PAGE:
Food — What Else Can I Do?

by Julia Carter, DVM

Cullen waits for dinner to be served. Marcia Herman

Veterinarians are frequently asked, “What else can I do?” Pet owners in general and Greyhound owners in particular are increasingly well-educated regarding the options for health care for their four-legged companions. Nutrition is probably the most basic and most important area that we can impact as caregivers.

In the last 20 years or so the pet food industry has developed readily available, convenient, and economical foods for our pets. Association of American Feed Control Officials (AAFCO) profiles nutritional needs and dietary content, while providing some regulation of the pet food industry and a minimum required level of nutrients, do not in any way take into account individual or even breed variability. Common sense tells us that a canine athlete such as a Greyhound on the track or an Alaskan Malamute sled dog in competition will have vastly different protein, fat, and carbohydrate needs than a Chihuahua in an apartment. But what about the difference between a Greyhound and a Chihuahua, both living in apartments? There is little research done on nutritional breed differences. This leaves both the pet owner and the veterinarian to rely heavily on common sense. Given the probability of individual, breed, and lifestyle variability in nutritional needs, digestive ability, organ function, and immune status, it is considered wise to feed the highest quality, cleanest foods possible (given availability, economics, and lifestyle). A high quality, premium commercial food that is free of artificial colors and preservatives, supplemented with a variety of whole, fresh foods, is now recommended, if a balanced, home-cooked diet proves impractical. There is anecdotal evidence that animals with low grade chronic diseases eating low quality commercial diets rarely require any long-term treatment beyond a switch to freshly prepared or high quality natural diets. Additionally, neutraceuticals (defined as any non-toxic food product with scientifically proven health benefits) can be used to supplement a high quality diet and are particularly useful in animals not experiencing optimal health. Here are some recommendations.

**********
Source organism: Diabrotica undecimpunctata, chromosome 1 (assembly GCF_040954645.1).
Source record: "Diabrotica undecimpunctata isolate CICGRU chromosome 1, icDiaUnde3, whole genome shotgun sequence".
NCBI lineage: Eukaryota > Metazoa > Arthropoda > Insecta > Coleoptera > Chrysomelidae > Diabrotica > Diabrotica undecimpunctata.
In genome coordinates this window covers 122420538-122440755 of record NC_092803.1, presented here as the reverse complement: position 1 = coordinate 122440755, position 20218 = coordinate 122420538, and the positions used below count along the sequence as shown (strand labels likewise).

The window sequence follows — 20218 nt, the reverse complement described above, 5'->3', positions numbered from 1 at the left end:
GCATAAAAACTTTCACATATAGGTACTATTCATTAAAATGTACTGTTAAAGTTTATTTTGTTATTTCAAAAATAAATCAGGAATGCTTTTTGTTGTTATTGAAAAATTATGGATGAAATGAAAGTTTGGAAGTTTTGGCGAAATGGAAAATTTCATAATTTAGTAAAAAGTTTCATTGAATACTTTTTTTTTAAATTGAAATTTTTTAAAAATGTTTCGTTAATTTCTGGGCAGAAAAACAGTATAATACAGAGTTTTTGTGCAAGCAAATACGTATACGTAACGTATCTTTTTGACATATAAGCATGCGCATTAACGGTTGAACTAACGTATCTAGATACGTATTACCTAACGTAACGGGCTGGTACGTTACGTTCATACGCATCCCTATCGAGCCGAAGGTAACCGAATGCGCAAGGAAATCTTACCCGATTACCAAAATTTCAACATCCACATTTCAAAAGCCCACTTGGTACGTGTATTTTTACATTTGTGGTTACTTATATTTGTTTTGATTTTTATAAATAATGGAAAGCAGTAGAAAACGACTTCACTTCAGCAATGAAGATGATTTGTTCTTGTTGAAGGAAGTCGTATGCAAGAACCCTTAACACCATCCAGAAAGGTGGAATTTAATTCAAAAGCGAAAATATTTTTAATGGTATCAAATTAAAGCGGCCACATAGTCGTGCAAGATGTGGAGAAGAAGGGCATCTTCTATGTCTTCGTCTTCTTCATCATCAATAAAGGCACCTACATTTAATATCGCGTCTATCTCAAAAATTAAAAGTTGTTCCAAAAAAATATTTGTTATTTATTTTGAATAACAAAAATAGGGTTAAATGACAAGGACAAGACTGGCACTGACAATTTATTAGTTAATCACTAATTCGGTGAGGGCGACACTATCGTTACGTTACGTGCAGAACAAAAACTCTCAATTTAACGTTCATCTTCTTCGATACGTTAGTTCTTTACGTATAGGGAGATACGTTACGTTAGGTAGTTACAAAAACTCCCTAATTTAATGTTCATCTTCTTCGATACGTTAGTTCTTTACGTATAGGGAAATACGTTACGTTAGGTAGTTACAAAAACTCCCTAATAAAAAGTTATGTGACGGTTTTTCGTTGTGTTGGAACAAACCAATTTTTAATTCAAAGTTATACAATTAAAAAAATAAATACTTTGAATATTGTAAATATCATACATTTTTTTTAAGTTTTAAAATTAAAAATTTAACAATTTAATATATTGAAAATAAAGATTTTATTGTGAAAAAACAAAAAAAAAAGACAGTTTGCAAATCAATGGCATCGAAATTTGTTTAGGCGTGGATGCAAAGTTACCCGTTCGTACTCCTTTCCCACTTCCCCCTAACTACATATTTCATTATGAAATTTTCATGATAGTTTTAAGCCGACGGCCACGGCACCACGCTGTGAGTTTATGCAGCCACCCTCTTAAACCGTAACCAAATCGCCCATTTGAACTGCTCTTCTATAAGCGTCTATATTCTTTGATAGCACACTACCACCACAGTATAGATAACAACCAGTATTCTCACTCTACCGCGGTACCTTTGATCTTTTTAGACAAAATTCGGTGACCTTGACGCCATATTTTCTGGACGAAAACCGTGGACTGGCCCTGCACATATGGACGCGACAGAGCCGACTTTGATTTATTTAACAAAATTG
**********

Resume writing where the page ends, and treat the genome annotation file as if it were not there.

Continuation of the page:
Skin diseases:

antioxidant vitamins

fish oil

digestive enzymes

Gastrointestinal diseases:

hypoallergenic diets



fish oil

herbs such as slippery elm, yams, peppermint

Musculoskeletal diseases:

whole, fresh foods

antioxidant vitamins


chondroiten sulfate

cartilage products

fish oil

herbs such as boswellia, curcumin


whole, fresh foods low in carbohydrates

antioxidant vitamins

fish oil

digestive enzymes

herbs such as turmeric, garlic, green tea, astragalus, reishi

Webmaster’s note: Arteminisn has shown to be helpful.

Liver disease:

antioxidant vitamins

glandular or dietary liver

herbs such as silybum, cynara, phyllanthus, schisandra

Webmaster’s note: Milk thistle and SAME-E  are often used to support the liver.

For recommendations specific to your beloved quadruped, you may wish to consult your veterinarian or a veterinarian who routinely uses herbal and nutritional therapies.

Ref: Schoen, A. and S. Wynn, 1997. Complementary and Alternative Veterinary Medicine: Principles and Practice. Mosby, St. Louis.

CG SU 99

ALL RIGHTS RESERVED This article and any photos or artwork contained within may not be reproduced or reprinted without express written permission from the author, artists, and/or photographers. 

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